Lori Anne “Annie” Brown returned home to Fremont County last week after being life-flighted to Casper on July 20th due to COVID-19 complications.
During that time, Annie spent time in 3 different healthcare facilities, was on a ventilator for 54 days, and in the ICU for 43. But all of them were away from her family.
“The last thing she said to me was ‘everyone is going to be okay, we are going to beat this’,” her daughter Kenzie Monroe recalled. “The hardest part about being in the hospitals was no one was allowed to visit. We couldn’t sit by her bedside to let her know she’s not alone.”
The 58-year-old Northern Arapaho Tribal member tested positive on July 13th, Kenzie explained. She helped care for Annie during the initial days, but with diabetes as an underlying health condition, everything became worse within a week.
“It didn’t matter how much I was doing; it wasn’t going to help.” -Kenzie Monroe
Kenzie called the hospitals every night for updates to share with the family. “It was overwhelming,” she shared. “It was scary not knowing what was going to happen.”
After two weeks on a ventilator in Casper, Annie wasn’t making any progress and a doctor told the family they need to decide what to do saying that “this is no way to live.”
Knowing Annie would want to live, the family decided to keep fighting. “As long as her heart is beating, we are going to hang tight with her,” Kenzie recalled her uncle saying.
This was the longest Annie had been away from her family and one of the hardest things they’ve had to go through as a family, she continued. “We hung to our faith, that’s what got us through – prayers, and calling to make sure she was okay. Not letting up, not letting doubt, not letting fear get in our way.”
Within the next week, she turned around and things started looking better. Annie remained on the ventilator and was transferred to the closest rehabilitation center which at the time was in Billings, Montana. A few weeks later, she woke up.
“I don’t remember anything that happened until I woke up in September.” -Annie Brown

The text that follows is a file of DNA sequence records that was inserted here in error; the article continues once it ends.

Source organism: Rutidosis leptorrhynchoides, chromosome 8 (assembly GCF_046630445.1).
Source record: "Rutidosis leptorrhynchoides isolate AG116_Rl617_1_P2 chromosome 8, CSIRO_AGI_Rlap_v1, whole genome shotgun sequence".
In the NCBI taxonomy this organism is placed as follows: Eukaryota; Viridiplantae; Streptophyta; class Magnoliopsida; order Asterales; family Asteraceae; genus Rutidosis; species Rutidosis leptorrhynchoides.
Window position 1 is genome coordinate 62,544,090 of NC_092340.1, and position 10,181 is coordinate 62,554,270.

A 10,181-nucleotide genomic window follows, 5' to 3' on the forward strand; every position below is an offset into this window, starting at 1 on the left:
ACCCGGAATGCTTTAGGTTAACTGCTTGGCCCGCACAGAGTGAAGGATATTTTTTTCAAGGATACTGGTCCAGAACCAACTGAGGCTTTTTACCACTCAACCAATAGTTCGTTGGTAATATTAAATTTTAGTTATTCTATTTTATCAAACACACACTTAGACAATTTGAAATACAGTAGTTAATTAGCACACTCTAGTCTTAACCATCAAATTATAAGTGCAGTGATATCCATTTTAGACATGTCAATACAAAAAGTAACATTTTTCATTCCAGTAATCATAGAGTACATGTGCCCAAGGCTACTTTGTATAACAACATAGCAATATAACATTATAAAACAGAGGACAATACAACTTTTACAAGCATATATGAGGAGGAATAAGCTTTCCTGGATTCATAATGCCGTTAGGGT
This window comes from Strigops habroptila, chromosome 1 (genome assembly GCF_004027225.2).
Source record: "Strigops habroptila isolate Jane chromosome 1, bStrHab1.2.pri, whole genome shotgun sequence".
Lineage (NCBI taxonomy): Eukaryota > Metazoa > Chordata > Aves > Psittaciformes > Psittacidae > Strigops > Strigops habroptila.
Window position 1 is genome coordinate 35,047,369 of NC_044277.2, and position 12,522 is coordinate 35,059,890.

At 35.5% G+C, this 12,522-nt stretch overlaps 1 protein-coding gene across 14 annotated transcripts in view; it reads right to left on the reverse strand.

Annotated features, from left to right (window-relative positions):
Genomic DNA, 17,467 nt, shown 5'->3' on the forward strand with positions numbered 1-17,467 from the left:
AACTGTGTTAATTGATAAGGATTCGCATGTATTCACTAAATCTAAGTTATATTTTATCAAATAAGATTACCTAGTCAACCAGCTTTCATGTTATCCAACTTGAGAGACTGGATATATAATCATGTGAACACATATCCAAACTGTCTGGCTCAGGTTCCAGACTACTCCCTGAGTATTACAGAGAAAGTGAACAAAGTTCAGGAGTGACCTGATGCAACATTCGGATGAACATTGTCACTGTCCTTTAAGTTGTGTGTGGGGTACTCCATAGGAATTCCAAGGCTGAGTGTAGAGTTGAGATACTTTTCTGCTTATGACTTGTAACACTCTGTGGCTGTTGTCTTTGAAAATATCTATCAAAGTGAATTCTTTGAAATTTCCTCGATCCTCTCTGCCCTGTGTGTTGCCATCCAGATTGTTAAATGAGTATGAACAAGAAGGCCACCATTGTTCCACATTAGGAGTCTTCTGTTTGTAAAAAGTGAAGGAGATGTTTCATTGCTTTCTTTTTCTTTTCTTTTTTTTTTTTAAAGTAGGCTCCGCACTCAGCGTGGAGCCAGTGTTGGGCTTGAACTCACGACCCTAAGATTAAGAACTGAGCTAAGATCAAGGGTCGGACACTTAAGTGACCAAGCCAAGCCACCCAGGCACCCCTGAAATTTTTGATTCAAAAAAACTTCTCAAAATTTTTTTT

Kenzie continued calling her mom every night, reading her scriptures, and praying. “It’s a new day so keep fighting and keep healing,” she would say to her mom.
Annie was finally able to have the vent removed in mid-September. She suffered vocal cord damage and had to re-learn how to talk, walk, and write. She made the biggest strides in her rehabilitation at a recently opened facility in Casper where she was transferred at the end of September.
“COVID is all around us, but it changes your outlook when it’s family,” Kenzie shared. “That’s when you look at it differently. We take the extra precautions now, and are more sympathetic and compassionate.”
The family got the call two weeks ago, saying Annie could come home. Kenzie went to Casper and had to go through training on how to bring her home. She shared how emotional it was to see her mom for the first time since July, and finally knowing she is okay.
“I heard about all of the people that had passed while I was in the hospital. I just thank god for everybody with their prayers that I’m still here. That I was given another chance.” -Annie Brown
An emotional surprise homecoming was planned on October 19th when family and friends came together for a socially distanced celebration of Annie’s return.
“It was such a blessing, so beautiful and humble,” Kenzie said about Annie’s welcome home. “Just to see how many people missed her. It impacted the whole community the Reservation and Riverton. The people who saw her every day.”
Her family is thankful to have her back home and Annie shared she’s glad to be home.